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Punk Like Them

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Left: Suvy with a friend in the churchyard.
Right: Suvy playing in the rain on St. Marks Place.   

“Um, I don’t know.” Toast’s voice is tiny. Unlike some of the squatter kids, he’s never been arrested.

“You got any I.D.?”

“Yes, sir. In my pocket.”

The young cop rummages in Toast’s pants, while the other checks out his one-hitter for debris.

“Let’s go. You’re coming with us. Gonna spend the night in jail, all right?”

Alex asks if he can follow his friend to the station, but they cut him off. “What, you want to get arrested, too?”

The cops lead Toast away. For a few seconds, no one speaks. Then Miquel whistles through his teeth. “Dude, that was fucking nuts.”

“What the fuck was that?” Eric asks.

“Dude, we can’t stay around here,” Suvy says. “They know we’re all fucked up.” If there’s one thing Suvy hates more than anything else, it’s cops. In addition to the anarchy sign tattooed at the base of his thumb and the inverted cross on his middle finger, he has ACAB inked between his knuckles. All. Cops. Are. Bastards.

“Let’s just go,” he says. “Let’s go to this show. Where is this show?”

“Um,” Alex mutters. “I think the guy who knew just got arrested.”

Turns out the show is at a place called the Wreck Room in Bushwick, which wouldn’t necessarily be worth the subway ride to get there if it didn’t have the reputation as a decent spot to hear punk.

“Let’s go, let’s go, let’s go!” Suvy chants. Music is important to him; it’s what drew him to the punk scene in the first place. “Like, when I was a little kid, I had so much anger and shit,” he says. “I listened to a whole bunch of different music, but the only thing that really touched me was punk. It’s a good way to, like, express your anger.”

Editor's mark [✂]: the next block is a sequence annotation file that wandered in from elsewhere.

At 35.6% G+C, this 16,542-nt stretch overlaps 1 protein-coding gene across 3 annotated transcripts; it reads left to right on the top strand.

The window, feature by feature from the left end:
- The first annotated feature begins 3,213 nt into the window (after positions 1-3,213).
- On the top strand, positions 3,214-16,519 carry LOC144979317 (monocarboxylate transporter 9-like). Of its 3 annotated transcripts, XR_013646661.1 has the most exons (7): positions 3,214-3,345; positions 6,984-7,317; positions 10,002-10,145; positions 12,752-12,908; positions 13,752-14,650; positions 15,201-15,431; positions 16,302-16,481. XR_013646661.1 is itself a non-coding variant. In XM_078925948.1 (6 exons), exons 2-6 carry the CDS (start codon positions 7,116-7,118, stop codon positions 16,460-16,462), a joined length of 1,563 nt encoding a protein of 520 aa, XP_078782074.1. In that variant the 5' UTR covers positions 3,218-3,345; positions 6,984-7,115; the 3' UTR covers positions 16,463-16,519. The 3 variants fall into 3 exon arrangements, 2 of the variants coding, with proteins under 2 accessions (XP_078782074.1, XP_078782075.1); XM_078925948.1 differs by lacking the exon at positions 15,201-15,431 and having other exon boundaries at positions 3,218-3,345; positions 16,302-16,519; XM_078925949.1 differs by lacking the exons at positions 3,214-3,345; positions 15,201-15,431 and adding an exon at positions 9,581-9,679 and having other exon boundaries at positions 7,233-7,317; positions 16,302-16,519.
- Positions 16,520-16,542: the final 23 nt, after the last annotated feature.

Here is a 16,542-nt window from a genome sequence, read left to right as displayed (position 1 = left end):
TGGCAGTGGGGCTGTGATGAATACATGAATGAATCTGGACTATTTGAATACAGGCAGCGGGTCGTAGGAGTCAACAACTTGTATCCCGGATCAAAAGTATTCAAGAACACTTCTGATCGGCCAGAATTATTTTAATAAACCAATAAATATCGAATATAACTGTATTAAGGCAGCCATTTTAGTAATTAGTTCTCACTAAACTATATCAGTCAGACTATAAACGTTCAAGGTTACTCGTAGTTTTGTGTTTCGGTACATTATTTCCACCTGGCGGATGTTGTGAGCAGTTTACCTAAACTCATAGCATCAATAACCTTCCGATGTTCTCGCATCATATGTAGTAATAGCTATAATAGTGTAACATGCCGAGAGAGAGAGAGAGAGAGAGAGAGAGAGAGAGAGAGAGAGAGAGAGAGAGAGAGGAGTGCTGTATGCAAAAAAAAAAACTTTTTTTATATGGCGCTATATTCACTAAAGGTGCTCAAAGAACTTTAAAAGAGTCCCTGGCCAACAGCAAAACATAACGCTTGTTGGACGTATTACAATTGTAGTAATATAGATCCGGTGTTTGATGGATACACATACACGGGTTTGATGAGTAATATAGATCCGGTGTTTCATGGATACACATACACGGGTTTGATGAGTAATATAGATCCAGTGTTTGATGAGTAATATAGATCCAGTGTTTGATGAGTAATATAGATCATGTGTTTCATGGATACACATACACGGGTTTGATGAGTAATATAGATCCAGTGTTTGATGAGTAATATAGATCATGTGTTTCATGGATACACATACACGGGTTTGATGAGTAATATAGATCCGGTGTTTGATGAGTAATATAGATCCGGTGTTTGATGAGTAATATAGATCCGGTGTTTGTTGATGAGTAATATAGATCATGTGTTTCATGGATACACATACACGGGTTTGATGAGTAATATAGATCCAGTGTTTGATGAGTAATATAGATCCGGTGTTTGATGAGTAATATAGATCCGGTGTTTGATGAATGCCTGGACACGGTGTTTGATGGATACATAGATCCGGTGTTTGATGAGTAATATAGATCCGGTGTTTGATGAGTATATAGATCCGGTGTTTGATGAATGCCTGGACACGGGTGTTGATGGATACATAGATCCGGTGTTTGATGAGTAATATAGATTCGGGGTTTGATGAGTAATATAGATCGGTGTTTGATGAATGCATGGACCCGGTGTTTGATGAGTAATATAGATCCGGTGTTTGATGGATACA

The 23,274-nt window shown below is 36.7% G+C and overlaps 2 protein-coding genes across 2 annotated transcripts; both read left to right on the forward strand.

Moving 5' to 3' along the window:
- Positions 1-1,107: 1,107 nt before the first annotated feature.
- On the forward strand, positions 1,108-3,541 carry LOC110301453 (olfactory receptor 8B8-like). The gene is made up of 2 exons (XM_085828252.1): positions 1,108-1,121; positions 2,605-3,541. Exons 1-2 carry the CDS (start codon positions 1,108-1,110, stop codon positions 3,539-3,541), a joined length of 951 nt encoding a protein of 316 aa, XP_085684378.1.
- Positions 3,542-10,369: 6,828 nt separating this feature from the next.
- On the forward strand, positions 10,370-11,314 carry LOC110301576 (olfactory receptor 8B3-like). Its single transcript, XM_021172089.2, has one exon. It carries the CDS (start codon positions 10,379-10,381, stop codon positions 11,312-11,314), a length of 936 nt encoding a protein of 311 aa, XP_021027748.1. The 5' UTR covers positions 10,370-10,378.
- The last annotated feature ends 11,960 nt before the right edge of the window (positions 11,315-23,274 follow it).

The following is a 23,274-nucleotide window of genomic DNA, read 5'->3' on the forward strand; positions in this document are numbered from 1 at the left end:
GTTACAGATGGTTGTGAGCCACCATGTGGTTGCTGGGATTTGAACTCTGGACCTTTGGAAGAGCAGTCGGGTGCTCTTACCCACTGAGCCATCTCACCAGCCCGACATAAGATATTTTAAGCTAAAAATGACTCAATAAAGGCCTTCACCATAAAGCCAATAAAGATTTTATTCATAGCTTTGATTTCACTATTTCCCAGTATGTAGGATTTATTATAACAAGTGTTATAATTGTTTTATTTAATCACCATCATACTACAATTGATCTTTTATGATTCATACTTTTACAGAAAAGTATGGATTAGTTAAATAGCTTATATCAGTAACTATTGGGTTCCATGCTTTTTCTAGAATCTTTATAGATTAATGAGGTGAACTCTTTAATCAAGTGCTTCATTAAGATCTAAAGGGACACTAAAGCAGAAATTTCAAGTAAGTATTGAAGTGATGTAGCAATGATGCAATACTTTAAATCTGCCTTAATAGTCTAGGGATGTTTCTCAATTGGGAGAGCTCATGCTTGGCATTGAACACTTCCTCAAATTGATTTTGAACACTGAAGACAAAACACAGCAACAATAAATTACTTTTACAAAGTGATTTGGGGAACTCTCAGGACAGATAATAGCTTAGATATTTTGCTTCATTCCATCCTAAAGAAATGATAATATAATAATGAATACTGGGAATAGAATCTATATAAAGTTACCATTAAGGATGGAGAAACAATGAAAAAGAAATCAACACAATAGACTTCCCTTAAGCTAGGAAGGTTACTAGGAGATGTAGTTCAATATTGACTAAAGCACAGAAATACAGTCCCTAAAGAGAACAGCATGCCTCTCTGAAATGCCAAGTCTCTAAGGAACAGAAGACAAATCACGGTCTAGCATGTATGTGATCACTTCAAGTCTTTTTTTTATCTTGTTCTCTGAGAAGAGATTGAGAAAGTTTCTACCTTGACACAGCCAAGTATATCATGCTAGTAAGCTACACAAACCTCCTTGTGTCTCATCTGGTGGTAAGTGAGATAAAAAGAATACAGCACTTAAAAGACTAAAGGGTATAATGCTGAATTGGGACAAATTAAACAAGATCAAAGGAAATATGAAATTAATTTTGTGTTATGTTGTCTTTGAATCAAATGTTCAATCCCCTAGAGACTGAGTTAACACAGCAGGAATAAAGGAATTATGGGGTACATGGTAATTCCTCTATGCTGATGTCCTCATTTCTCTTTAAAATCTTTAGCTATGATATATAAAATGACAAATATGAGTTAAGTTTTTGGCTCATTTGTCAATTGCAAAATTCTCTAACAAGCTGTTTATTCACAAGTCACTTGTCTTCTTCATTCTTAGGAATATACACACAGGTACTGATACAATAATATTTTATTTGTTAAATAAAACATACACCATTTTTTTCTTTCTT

The thought of this concert gets him so worked up that he drops his beer. As the others egg him on, he kneels down to slurp it off the street.

In the L station at 14th Street and First Avenue, they wait until they can hear the train coming before jumping the turnstile, a trick to keep the attendant from having time to stop them. Eric, Miquel, and Alex squeeze into a car just in time, but the door closes on Suvy, Jamie, Greg, and Jazmin. Luckily, the guy on duty isn’t paying attention.

They reunite in Brooklyn, clambering out of the subway and back into the night, a ragtag parade of dyed hair and patches, ripped pants and piercings. No one knows exactly where the bar is, so they try first one street, then another, filing quickly past the low-slung warehouses, the gloomy garages. The night has grown blustery and rain darkens the deserted pavement. “Where the fuck are we?” Jazmin asks to a round of silence.

Finally, they see a glow of light in the distance: a storefront with fluorescent beer signs illuminating the window. From outside, you can hear the muffled pulse of a heavy drumbeat and the hum of a crowd. Jazmin grabs Jamie’s hand excitedly. Suvy smoothes up his Mohawk in anticipation.

Once inside, though, their faces fall. The front room is riddled with hipsters, the current incarnation of yuppie scum, lined up at the bar. In the small back room where the band is playing, there are only a handful of people, not nearly enough for a mosh pit. And even if there were, the music could hardly inspire any thrashing about. The band is a joke—a bunch of paunchy guys in their forties flopping around on a plywood stage. “I used to be able to jump higher, but I’ve put on some weight over the years,” the lead singer admits between songs.

This is not punk.

Suvy is disgusted. “I want to die young. Once I hit like 30, I want to start being really self-destructive and just see what happens. Like ride around in cars really fast and do crazy stuff—even though I already do that now, so I can’t really say I’m going to do it.”

The rest of them just stand there, dumbfounded, or plop down in the folding chairs that border the walls.

“Eric, you lose cool points for taking me here,” says Greg.

“Fuck this shit,” Suvy adds with disdain.

After five minutes, they decide that there’s no point in sticking around. They head back to St. Marks. It may not be punk anymore either, but as Suvy says, “It’s not gonna help it just by leaving, abandoning it, you know? You’d be just as bad as these yuppies coming in and making stores.” At least it’s got people, like them, trying to be punk. At least it’s got history, the faint residue of New York in the eighties. “And New York in the eighties,” Suvy says with authority, “was insane.”


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